"It's the most over-funded pension plan in the world," Hiser says of the players' union plan.
Ironically, Hiser has led financial seminars for players with the Cubs and White Sox, and he sells a Pro Athlete Life Income Plan through his work with Corporate & Endowment Solutions.
Former pitcher Buzz Capra, 69, who also lives in Hoffman Estates and plays in celebrity charity golf tournaments organized by his friend Hiser, remembers the day he qualified for the MLB pension.
"I was very happy. At least, I knew I was locked in," says Capra, who had a longer career as a minor league pitching coach and now works with the Elite Sports Training Center in St. Charles. He says union leaders should give pensions to Hiser, Fanzone and their peers.
"I think they should go back and pick those guys up," says Capra, aware that the union did change the rules to allow payments to men who played before the union formed in 1947, as well as special payments to players in the Negro Leagues, who were denied a chance to earn an MLB pension. "It's not like they don't have any money."
Starting at the minimum salary of $16,500 and making $32,500 in his final season with the Cubs, Fanzone, who played the national anthem on his trumpet while in uniform before a 1972 Father's Day game at Wrigley Field, made his living as a horn player after baseball. He played a couple of years with the Baja Marimba Band, went on the road with Lou Rawls, and played trumpet and flugelhorm for many live performances and on albums, including a few recorded by his jazz singer wife, Sue Raney.
Fanzone remains an assistant to the president of the American Federation of Musicians Local 47 in Hollywood, from which he does draw a pension. He's comfortable telling stories about getting batting tips from baseball legend Ted Williams and a quick horn lesson from Doc Severinsen, the leader of "The Tonight Show" band for 30 years.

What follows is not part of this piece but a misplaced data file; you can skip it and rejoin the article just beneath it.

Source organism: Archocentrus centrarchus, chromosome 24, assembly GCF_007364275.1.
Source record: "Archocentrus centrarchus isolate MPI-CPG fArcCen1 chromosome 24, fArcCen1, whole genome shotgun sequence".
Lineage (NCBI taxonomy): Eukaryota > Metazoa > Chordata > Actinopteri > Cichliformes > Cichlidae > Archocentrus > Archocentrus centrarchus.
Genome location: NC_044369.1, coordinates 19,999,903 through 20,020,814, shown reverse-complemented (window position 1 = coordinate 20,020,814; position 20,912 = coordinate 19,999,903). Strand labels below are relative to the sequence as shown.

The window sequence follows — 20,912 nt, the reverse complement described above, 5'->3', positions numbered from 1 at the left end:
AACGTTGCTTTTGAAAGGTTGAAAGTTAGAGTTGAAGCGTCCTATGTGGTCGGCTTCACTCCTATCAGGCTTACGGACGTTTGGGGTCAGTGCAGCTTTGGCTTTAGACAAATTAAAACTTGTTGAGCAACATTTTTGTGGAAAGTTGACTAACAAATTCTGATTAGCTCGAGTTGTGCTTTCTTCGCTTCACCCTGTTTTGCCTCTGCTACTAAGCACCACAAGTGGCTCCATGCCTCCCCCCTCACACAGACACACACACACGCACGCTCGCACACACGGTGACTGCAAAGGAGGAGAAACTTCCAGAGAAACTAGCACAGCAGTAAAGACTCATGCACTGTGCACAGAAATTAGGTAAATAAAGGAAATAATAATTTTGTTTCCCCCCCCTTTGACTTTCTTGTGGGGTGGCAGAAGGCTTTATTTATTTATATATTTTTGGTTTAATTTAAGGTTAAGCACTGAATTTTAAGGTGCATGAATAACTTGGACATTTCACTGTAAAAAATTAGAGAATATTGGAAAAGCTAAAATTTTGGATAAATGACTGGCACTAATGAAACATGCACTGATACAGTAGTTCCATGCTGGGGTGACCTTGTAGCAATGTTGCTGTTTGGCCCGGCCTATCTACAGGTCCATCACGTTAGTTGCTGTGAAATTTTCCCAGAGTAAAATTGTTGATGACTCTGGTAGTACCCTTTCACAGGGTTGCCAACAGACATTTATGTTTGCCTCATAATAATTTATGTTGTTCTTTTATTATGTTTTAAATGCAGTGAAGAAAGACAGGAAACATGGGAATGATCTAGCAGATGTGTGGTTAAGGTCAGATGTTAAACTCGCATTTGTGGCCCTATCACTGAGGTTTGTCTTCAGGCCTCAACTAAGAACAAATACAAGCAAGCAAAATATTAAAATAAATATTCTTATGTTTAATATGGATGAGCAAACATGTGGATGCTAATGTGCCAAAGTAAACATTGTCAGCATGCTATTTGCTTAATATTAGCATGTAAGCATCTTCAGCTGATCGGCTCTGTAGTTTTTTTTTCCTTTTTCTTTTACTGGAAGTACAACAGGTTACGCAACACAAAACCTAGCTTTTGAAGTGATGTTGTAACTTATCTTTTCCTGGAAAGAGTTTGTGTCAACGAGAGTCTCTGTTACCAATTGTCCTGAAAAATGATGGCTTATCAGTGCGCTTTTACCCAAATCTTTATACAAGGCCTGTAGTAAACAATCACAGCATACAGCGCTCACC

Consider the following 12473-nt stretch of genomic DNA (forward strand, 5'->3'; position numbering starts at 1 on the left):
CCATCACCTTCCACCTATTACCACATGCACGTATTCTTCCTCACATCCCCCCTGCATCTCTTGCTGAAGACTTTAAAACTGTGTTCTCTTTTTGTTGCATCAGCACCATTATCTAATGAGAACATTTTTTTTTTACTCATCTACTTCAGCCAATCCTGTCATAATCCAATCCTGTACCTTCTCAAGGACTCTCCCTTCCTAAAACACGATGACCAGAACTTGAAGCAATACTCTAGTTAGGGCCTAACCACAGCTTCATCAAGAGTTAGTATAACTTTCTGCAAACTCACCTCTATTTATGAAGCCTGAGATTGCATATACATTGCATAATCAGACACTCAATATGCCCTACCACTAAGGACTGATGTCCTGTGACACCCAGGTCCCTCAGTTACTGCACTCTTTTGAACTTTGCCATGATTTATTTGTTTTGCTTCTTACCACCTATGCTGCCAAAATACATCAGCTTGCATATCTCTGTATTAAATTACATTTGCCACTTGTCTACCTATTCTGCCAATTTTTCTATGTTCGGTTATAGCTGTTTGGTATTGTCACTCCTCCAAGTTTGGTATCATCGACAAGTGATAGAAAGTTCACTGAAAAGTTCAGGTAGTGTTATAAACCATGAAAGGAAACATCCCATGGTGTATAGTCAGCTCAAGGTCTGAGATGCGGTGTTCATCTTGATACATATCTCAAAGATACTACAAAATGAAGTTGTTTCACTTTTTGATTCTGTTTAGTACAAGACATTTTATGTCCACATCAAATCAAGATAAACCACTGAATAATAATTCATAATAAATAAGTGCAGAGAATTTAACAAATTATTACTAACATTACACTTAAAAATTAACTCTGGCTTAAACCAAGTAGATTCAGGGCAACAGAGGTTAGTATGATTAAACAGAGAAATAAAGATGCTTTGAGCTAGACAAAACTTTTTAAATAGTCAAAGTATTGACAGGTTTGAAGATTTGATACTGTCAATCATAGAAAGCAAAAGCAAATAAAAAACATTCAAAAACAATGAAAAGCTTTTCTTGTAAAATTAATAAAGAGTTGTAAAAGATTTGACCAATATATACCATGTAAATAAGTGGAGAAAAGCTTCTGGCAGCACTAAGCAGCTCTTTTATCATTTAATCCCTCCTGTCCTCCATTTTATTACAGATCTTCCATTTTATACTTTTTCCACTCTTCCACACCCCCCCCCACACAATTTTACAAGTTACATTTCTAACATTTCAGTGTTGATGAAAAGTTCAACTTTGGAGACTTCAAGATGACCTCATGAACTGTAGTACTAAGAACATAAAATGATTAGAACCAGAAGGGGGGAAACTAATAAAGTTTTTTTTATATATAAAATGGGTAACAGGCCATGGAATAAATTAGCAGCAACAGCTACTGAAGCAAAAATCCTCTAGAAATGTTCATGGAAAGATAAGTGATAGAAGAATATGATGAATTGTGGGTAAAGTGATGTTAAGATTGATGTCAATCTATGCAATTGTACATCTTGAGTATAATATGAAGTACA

Hiser, who served in the Army and National Guard during his baseball career, had stints in the offseason working for an insurance company, selling cars in Libertyville and managing Herman's World of Sporting Goods at the new Woodfield Mall in Schaumburg.
For all their success after baseball, the buddies still consider themselves ballplayers.
Fanzone, who made his MLB debut at age 28 after a long minor league career, tells about making two errors on the first ball hit to him as a third baseman for the Boston Red Sox and hearing a fan grumble, "We waited seven years for this?"
But he also hit a home run in his very first at-bat as a Cub and hit two homers when he started in place of Ron Santo during a nationally televised Game of the Week.
Hiser, who won a national championship as a soccer player in college, had several highlight-reel catches in the outfield. And he also remembers his only big-league home run, a monster blast onto Sheffield Avenue in a 1973 game against a promising right-hander for the New York Mets.
"He's too polite to mention it," Capra says. "But he deserves that pension for hitting a homer off me."